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Discussion Starter #1
I have a single shot muzzleloader pistol (5") in .50 cal. I haven't shot it in about 15 years and forget what I loaded it with. It seems to me I should use FFF in such a short barrel, but I'm worried the weight of the ball might create a lot more pressure. Also, any suggestions on the volume of powder? I'm thinking 50 grains, but that's just a guess. I'd appreciate any advice.

BearBear
 

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According to my Lyman Book... 40 grains of FFFg is a max load with a .490 roundball. Now this is for a Lyman. If you have a different brand pistol, this might make a difference. As some of the new inline pistols can take a much stiffer charge. But consider this.. if your not hunting with it, there is no need to load the max load. I have a BP revolver that has a max charge of 35 grains. I commonly shoot it with 20 grains. The accuracy is great, the same smoke, and no recoil or hard pounding on the pistol.
 

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Discussion Starter #3
Thanks Cayugad.

The pistol is not a Lyman. It was a kit gun and a side lock. As I recall, it is not the most accurate of firearms either. Just fun to shoot. I'll stick to the lower loads. I kind of doubt the 50 grains would have hurt the gun, but I might not have been able to hold onto it either. :)

BearBear
 

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Seeing that it's a .50 cal., you want to use ffg. :D
 

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Discussion Starter #5
Pustic,

That's the other question. In order to burn most of the powder in a short barrel, will the .49 ball be heavy enough to allow that to happen with FFg? And, if FFFg is used, will the powder burn too fast and create too much pressure? I probably need the 2 1/2 F. With a mild load of 30 grains maybe it won't matter. I suppose if I use FF all that will happen is more unburned powder will fly out the muzzle if it is too short for a complete burn.

BearBear
 

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Pistols shoot FFFG the best, You have a short barrel, and so that powder needs to burn as completely as possible to be effective with a small load. People really underestimate the killing powder of these pistols with small charges. Never doubt them, they were very lethal. I would not be concerned with barrel pressures using short loads. I used to own a JUKAR .45 caliber horse pistol. I would shoot 30 grains of FFFg Black Powder out of it and a patched ball. It too was not accurate, but as poorly made as that pistol was that was the max load and it never hurt the gun.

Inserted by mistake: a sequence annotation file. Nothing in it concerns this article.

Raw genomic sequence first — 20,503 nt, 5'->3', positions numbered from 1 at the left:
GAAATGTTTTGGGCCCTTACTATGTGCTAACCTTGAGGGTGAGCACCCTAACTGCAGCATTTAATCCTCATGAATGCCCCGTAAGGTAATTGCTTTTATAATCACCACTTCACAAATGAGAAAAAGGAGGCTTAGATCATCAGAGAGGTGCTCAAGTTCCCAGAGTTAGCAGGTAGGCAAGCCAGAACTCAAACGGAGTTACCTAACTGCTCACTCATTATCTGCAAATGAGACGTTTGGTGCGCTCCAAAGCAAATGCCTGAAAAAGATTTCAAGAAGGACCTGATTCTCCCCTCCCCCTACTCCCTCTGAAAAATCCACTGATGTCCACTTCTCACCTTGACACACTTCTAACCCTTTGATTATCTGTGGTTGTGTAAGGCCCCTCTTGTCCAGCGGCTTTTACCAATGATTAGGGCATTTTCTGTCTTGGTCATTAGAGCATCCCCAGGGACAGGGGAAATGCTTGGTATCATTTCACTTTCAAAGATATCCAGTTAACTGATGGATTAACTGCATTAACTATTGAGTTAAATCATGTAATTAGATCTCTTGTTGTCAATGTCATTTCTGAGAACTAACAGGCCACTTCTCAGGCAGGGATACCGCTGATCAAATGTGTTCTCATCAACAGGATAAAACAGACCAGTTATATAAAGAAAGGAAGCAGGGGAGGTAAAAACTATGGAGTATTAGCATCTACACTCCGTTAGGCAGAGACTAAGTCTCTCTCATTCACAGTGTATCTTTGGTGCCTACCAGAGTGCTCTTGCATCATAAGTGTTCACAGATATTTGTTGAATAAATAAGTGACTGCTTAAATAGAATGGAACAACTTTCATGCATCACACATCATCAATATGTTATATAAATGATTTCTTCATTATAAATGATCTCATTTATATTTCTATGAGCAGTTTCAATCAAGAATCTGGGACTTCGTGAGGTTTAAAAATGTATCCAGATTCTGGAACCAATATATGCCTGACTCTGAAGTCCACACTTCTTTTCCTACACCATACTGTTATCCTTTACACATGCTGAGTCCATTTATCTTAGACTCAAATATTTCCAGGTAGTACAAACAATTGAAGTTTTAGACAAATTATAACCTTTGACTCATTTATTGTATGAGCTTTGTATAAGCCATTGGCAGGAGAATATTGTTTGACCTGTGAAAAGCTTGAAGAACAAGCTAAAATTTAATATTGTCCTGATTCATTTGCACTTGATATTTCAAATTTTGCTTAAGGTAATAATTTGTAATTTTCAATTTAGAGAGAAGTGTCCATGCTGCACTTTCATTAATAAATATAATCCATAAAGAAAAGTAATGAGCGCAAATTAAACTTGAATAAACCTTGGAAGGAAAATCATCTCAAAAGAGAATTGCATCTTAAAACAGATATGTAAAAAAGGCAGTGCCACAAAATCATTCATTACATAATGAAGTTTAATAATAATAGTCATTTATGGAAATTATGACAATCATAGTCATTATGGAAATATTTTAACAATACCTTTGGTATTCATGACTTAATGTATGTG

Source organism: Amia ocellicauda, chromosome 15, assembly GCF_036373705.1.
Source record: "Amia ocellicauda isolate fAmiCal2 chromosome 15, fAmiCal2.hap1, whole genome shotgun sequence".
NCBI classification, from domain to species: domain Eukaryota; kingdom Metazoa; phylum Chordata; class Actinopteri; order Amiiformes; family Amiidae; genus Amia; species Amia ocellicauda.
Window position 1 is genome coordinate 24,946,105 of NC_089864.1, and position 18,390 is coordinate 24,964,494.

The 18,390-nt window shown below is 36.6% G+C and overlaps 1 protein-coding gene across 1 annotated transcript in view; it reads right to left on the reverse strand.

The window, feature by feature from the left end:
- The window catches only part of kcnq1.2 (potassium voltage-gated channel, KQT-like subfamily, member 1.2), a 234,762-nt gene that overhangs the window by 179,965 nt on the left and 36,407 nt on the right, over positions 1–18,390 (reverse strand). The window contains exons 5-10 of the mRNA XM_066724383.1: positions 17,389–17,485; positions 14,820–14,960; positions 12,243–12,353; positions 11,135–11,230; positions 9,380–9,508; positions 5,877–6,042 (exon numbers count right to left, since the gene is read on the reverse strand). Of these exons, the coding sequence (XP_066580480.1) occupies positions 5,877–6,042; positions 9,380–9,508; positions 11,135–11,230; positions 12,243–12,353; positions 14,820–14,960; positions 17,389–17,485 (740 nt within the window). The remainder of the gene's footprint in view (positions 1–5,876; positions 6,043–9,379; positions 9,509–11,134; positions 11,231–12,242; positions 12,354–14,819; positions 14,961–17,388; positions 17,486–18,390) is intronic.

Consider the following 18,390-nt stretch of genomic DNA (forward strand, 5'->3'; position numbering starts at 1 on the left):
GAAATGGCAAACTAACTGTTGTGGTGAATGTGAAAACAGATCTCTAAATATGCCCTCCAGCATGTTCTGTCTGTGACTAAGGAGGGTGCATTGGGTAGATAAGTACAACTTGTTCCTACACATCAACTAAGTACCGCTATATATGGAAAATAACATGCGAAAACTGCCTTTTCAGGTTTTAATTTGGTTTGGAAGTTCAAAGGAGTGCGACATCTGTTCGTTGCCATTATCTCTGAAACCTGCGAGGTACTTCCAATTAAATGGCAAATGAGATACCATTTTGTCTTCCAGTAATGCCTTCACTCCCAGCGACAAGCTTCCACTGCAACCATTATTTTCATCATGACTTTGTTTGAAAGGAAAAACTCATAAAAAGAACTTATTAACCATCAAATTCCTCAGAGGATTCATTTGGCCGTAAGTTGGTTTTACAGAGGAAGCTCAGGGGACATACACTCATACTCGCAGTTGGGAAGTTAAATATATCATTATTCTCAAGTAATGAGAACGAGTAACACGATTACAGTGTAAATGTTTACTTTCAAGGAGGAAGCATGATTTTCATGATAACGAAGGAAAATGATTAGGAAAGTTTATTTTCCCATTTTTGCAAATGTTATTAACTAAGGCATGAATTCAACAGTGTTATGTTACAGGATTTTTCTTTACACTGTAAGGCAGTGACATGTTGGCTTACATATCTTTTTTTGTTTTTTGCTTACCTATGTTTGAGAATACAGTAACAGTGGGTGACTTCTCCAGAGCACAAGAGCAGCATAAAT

Actually, later I lowered the charge and we were shooting 20 grains of FFFg out of it, I have to admit, we were becoming pretty good with it. My buddy and I were shooting a white paper plate at 15 yards with it, and hitting it very consistently. I also at the time had a .44 caliber Navy Colt reproduction black powder revolver that I used to shoot 20 grains of powder and ball out of. And there was no comparison in accuracy between the two. The revolver was a very accurate revolver. Although being in law enforcement and shooting handguns all the time, at that time I was a relatively good shot with revolver or pistol.

In my .44 caliber New Army revolver I now own, I was shooting a .451 ball and 25 grains of FFFg, I was able to penetrate a 2 in piece of very old dried out Spruce plank. I was kind of surprised it penetrated that plank so easy. But that does demonstrate that even a small charge is a lethal charge.
 

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Discussion Starter #7
I agree that the replica cap and ball revolvers can be very accurate. Part of it is, I think, that they are so well balanced and the barrel is so long, the aim is much more consistent. With the single shot, I'll load 25 gr of FFF to start and go from there. Or maybe find that good from the start. Thanks for the help.

BearBear
 

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In my traditions trapper 50 caliber flintlock I shoot 40 grains of 3f due to short 9" barrel. Noticeably slower velocities when I tried 2f.

They recommend 3f for this model.
 

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FFFg

I have three .50 caliber pistols. The point being that I shoot that caliber a lot. I use FFFg in all of them with a .490 LRB and a 0.010 patch. I rarely use more than twenty grains for target work out to 50 yards.
Pete
 
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